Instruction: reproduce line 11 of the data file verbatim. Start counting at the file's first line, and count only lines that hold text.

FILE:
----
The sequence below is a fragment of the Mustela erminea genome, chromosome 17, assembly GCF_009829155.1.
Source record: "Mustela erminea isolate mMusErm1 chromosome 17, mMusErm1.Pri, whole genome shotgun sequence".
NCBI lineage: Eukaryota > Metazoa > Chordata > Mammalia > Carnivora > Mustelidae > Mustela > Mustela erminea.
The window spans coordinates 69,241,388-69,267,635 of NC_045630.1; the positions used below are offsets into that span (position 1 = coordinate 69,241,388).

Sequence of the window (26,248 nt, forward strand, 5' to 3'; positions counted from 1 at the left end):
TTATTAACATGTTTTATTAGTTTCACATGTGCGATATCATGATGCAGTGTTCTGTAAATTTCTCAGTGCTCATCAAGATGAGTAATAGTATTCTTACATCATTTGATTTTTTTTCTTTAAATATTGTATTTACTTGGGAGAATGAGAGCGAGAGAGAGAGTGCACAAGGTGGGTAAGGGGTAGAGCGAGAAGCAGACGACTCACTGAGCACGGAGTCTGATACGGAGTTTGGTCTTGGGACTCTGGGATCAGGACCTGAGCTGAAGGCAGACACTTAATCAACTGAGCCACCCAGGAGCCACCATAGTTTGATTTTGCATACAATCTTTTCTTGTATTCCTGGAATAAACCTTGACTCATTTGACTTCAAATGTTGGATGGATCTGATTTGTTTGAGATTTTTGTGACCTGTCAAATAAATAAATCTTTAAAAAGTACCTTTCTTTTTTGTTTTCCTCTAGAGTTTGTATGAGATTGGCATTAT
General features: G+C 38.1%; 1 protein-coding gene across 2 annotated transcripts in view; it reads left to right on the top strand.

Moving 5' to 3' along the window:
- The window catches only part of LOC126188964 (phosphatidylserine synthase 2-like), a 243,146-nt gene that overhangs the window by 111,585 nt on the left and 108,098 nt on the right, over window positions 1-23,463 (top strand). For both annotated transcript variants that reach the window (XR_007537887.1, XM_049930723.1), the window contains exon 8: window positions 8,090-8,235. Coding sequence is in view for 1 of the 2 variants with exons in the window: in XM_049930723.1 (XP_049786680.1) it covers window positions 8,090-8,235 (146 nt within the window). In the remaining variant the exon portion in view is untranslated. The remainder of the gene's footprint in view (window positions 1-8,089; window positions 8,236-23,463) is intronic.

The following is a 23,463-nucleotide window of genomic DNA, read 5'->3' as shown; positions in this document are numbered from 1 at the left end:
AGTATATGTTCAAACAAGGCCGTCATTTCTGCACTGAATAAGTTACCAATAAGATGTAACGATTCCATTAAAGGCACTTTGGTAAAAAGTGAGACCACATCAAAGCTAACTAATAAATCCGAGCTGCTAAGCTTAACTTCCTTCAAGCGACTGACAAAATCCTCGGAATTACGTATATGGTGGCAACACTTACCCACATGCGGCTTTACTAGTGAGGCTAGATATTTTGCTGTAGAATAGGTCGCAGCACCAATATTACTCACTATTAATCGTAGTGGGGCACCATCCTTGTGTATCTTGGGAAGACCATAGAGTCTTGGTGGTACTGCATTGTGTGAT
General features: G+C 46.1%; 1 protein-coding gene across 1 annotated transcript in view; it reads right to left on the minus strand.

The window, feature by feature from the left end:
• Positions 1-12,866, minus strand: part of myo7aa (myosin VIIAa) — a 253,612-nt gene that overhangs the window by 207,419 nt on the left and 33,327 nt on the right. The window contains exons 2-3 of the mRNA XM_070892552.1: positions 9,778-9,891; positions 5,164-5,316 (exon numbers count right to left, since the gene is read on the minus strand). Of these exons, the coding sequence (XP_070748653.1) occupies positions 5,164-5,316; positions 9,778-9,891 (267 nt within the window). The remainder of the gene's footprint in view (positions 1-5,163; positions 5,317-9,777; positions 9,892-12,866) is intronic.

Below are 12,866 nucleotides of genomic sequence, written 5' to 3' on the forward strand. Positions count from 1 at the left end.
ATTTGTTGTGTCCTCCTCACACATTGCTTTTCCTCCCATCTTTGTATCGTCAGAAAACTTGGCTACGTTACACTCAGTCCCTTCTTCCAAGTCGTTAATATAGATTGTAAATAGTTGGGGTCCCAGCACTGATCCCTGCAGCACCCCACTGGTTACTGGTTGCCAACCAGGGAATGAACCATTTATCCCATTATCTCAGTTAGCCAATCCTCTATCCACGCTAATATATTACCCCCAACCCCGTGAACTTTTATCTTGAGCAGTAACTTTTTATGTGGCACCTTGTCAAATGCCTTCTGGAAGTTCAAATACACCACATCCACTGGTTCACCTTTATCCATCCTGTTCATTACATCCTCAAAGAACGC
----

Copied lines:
AGTATATGTTCAAACAAGGCCGTCATTTCTGCACTGAATAAGTTACCAATAAGATGTAACGATTCCATTAAAGGCACTTTGGTAAAAAGTGAGACCACATCAAAGCTAACTAATAAATCCGAGCTGCTAAGCTTAACTTCCTTCAAGCGACTGACAAAATCCTCGGAATTACGTATATGGTGGCAACACTTACCCACATGCGGCTTTACTAGTGAGGCTAGATATTTTGCTGTAGAATAGGTCGCAGCACCAATATTACTCACTATTAATCGTAGTGGGGCACCATCCTTGTGTATCTTGGGAAGACCATAGAGTCTTGGTGGTACTGCATTGTGTGAT